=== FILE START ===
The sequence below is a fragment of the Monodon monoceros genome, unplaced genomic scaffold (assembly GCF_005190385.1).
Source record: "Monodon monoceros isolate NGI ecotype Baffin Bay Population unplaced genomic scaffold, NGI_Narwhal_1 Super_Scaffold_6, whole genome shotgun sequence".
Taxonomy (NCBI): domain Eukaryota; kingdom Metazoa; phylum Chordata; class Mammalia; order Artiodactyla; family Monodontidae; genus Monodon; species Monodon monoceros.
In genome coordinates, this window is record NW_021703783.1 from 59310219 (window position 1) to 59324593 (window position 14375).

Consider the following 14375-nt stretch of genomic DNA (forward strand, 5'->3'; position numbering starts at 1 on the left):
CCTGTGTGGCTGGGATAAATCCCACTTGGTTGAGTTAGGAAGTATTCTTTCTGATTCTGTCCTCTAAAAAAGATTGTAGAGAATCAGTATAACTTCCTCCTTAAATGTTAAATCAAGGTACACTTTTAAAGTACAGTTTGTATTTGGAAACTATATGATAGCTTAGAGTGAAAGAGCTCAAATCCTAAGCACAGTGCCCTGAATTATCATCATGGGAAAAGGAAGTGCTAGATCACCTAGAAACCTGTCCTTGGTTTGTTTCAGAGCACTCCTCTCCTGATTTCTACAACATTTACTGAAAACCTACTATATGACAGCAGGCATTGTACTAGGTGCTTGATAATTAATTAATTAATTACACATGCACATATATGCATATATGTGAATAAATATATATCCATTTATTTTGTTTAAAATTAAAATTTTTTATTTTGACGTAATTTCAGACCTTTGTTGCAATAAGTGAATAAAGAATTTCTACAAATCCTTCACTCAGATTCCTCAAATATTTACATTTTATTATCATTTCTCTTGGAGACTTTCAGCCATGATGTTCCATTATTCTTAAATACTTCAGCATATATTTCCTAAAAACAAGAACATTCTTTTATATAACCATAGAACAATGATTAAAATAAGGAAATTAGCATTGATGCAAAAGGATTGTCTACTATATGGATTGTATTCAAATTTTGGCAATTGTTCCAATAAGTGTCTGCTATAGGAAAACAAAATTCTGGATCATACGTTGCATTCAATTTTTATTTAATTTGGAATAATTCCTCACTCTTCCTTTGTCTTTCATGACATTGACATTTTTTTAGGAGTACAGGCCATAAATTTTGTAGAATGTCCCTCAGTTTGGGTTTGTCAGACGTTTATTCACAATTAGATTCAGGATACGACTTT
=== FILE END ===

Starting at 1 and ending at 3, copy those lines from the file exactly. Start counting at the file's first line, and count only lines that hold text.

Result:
The sequence below is a fragment of the Monodon monoceros genome, unplaced genomic scaffold (assembly GCF_005190385.1).
Source record: "Monodon monoceros isolate NGI ecotype Baffin Bay Population unplaced genomic scaffold, NGI_Narwhal_1 Super_Scaffold_6, whole genome shotgun sequence".
Taxonomy (NCBI): domain Eukaryota; kingdom Metazoa; phylum Chordata; class Mammalia; order Artiodactyla; family Monodontidae; genus Monodon; species Monodon monoceros.